Skip to main content
Open Access Publications from the University of California


UCLA Previously Published Works bannerUCLA

Sex differences in tobacco withdrawal and responses to smoking reduced-nicotine cigarettes in young smokers.

Published Web Location
No data is associated with this publication.


Policies that establish a standard for reduced nicotine content in cigarettes can decrease the prevalence of smoking in the USA. Cigarettes with nicotine yields as low as 0.05 mg produce substantial occupancy of nicotinic acetylcholine receptors (26%), but women and men respond differently to these cigarettes.


This study aimed to measure responses to smoking cigarettes that varied widely in nicotine yields, investigating whether sex differences in the effects on craving, withdrawal, and affect would be observed at even lower nicotine yields than previously studied, and in young smokers.


Overnight abstinent young smokers (23 men, 23 women, mean age 22.18) provided self-reports of craving, withdrawal, and affect before and after smoking cigarettes with yields of 0.027, 0.110, 0.231, or 0.763 mg nicotine, and evaluated characteristics of each cigarette.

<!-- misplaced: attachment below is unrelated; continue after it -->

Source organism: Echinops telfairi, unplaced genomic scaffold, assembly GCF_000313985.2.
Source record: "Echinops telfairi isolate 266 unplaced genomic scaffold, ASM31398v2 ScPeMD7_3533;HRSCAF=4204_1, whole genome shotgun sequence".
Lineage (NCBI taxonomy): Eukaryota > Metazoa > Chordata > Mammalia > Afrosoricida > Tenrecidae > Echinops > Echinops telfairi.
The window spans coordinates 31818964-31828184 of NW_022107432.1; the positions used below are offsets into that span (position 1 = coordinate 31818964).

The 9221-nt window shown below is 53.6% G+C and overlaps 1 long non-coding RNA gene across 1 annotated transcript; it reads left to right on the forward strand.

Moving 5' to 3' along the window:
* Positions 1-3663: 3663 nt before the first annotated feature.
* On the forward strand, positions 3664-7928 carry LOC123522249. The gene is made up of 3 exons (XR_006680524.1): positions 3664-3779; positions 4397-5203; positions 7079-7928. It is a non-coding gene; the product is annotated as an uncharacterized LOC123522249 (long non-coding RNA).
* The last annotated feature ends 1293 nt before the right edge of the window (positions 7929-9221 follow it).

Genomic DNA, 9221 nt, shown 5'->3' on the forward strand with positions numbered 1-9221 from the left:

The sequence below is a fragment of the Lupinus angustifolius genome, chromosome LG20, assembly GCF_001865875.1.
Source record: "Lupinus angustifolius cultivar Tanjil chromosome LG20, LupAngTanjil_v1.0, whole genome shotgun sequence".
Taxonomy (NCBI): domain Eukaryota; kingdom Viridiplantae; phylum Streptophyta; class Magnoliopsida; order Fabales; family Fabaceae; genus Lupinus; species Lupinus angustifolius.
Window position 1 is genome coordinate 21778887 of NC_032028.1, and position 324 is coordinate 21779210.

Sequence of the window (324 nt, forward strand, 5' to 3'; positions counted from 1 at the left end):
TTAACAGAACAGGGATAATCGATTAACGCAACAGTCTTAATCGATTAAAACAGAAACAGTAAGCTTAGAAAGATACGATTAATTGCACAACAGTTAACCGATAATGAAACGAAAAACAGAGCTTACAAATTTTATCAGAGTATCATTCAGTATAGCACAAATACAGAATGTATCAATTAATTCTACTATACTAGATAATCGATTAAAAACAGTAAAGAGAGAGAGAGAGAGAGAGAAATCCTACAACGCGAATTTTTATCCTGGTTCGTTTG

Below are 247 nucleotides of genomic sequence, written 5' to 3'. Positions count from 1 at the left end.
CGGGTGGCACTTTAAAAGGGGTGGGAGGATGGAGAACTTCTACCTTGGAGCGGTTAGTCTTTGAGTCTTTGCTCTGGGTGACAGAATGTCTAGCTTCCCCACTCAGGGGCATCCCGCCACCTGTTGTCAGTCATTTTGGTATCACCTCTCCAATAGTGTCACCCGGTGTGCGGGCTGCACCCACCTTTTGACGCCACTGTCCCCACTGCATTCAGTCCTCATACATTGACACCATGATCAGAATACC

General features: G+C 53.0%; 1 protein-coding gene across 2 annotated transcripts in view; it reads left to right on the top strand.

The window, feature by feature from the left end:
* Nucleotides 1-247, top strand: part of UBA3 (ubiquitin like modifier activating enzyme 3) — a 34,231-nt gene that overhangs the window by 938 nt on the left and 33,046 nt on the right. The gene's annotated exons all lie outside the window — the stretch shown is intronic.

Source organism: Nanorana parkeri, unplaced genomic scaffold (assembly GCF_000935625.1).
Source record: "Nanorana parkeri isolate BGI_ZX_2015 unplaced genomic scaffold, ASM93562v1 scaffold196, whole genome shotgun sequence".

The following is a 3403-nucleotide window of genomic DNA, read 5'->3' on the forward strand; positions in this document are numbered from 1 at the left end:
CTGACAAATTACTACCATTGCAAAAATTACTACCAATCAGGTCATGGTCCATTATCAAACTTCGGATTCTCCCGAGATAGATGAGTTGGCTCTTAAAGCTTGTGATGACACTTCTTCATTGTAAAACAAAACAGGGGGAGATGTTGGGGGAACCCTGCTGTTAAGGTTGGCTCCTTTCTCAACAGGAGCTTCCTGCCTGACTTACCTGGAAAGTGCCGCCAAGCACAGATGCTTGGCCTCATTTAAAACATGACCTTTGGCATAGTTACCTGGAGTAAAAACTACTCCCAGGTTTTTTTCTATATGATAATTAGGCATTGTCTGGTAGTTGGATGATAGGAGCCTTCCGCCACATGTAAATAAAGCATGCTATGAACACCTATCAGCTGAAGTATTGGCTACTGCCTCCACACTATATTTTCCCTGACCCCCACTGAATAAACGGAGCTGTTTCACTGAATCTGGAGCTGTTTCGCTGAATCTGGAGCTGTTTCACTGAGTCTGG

Compared to abstinent young men, abstinent young women reported greater negative affect, psychological withdrawal, and sedation, all of which were relieved equally by all cigarettes. Men but not women reported greater craving reduction, perceived nicotine content, and cigarette liking with increasing nicotine dose.


Men may experience less smoking-related relief of craving, and enjoy cigarettes less, if nicotine yields are reduced to very low levels. Conversely, women respond equally well to cigarettes with nicotine yields as low as 0.027 mg as to cigarettes with nicotine yields 28-fold higher (0.763 mg). These differences are relevant for policy regarding reduced nicotine in cigarettes and may influence the efficacy and acceptability of reduced-nicotine cigarettes as smoking cessation aids.

Many UC-authored scholarly publications are freely available on this site because of the UC's open access policies. Let us know how this access is important for you.

Item not freely available? Link broken?
Report a problem accessing this item